He's an unemployed guy who earns some money by giving lifts to strangers. She's a graphic designer who just got her first job. The film tracks their relationship - and the way it gradually melts away - throughout a year. A subtle, moving portrait of an immature love that breaks down easily. Nominated for The Big Screen Award.
A young married couple in today's Moscow: He's an unemployed guy who gets some money by giving rides to strangers at nights (the illegal taxi driving so common in Russia). She's a young graphic designer who just got her first job. The film tracks their unstable relationship throughout a year. Both have different backgrounds and pursue different goals in life, and gradually the differences, no matter how insignificant, become fatally important for their relationship.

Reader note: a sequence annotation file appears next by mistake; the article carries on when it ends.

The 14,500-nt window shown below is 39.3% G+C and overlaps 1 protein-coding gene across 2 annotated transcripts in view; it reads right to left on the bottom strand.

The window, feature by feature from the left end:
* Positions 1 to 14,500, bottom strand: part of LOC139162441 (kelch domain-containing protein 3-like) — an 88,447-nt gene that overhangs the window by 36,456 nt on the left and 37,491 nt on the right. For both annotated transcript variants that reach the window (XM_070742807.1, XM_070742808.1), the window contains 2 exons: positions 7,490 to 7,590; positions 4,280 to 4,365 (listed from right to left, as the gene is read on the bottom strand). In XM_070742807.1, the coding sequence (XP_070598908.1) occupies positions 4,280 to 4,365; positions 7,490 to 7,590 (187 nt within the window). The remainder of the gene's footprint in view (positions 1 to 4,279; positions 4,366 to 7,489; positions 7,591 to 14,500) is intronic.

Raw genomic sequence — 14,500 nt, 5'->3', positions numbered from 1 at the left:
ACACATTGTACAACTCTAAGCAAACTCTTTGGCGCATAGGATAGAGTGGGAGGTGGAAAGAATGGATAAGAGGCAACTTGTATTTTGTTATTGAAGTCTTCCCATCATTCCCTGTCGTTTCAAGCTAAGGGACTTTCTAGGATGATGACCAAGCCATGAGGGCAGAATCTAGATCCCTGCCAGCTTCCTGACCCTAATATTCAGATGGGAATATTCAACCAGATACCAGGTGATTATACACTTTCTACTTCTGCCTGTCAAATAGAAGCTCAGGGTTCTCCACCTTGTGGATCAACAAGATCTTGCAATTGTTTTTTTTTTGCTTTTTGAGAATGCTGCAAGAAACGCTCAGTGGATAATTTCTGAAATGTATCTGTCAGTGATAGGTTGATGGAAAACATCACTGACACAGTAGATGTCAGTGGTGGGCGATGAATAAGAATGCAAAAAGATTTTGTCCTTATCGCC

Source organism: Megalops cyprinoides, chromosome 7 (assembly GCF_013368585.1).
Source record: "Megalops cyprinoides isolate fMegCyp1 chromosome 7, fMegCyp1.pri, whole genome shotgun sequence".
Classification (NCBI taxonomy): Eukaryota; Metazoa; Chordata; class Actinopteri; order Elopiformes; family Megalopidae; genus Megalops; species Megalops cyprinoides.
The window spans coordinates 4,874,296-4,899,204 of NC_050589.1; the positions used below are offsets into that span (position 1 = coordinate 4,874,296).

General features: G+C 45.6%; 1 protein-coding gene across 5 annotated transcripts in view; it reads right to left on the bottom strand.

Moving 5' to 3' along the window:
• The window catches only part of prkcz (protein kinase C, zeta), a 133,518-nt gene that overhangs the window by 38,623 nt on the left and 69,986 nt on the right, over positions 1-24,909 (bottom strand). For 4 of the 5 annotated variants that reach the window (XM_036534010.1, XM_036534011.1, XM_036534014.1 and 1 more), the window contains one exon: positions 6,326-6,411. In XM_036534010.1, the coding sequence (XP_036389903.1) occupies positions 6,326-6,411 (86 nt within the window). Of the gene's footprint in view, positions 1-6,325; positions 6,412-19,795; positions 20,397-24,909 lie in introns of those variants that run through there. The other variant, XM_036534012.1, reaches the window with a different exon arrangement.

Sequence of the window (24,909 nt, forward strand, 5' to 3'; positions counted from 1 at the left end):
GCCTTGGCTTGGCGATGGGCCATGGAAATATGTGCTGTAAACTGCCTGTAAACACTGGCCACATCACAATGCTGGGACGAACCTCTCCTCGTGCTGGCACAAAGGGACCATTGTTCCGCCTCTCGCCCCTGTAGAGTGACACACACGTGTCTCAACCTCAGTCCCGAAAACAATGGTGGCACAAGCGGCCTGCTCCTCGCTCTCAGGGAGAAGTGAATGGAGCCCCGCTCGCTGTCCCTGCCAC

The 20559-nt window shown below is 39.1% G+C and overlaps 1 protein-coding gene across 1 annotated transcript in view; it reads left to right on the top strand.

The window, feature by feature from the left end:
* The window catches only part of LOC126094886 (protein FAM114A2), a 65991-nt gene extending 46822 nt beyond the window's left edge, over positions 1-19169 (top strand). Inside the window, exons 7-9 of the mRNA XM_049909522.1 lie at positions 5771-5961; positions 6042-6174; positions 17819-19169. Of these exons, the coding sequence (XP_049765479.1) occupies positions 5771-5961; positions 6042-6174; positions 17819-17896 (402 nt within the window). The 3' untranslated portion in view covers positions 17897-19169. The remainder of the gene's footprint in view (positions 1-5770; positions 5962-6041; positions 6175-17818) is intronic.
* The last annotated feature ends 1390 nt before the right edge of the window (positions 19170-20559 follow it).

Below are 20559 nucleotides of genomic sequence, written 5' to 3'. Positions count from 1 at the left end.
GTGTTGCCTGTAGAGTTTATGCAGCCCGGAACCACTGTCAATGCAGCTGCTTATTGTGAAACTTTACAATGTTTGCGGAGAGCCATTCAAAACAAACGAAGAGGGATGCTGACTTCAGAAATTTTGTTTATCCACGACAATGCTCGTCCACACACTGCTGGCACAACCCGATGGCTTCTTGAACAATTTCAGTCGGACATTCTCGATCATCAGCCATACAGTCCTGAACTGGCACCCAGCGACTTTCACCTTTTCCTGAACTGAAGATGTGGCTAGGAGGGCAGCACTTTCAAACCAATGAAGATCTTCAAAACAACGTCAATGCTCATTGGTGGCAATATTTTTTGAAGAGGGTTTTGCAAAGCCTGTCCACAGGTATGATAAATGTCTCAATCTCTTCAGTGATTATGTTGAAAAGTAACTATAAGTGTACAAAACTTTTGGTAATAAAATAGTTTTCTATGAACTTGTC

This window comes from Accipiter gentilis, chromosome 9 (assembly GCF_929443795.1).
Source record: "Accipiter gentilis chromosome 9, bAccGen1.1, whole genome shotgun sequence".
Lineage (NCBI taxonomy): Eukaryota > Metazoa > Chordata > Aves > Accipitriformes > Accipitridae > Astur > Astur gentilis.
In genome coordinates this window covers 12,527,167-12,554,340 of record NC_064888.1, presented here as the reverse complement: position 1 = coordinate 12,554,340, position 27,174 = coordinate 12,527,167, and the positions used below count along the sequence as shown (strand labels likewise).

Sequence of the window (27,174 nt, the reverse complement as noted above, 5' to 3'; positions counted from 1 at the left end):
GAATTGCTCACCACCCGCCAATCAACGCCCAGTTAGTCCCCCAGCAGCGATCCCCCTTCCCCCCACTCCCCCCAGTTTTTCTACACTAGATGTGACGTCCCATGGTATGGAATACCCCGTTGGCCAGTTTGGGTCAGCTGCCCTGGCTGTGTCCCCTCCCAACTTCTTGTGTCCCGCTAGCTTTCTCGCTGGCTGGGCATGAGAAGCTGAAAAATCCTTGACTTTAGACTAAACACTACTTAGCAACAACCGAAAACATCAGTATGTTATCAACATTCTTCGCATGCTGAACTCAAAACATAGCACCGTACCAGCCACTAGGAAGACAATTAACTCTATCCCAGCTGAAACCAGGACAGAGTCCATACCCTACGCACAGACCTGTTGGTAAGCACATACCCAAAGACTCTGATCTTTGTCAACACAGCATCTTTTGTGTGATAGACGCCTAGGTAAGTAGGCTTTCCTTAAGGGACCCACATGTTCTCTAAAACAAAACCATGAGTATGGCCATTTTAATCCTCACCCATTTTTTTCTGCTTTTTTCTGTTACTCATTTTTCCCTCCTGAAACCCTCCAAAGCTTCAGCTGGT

Oxana Bychkova makes a poignant portrait of a young, immature love and subtly shows how feelings inevitably become routine, against the will of the lovers. This unsentimental and touching drama unfolds gradually but its pace is engaging and has genuine tension. Freely and elegantly shot in Moscow, not an easy city to capture in film. Written by Natalia Meschaninova and Lubov Mulmenko, authors of The Hope Factory (in Tiger competition this year).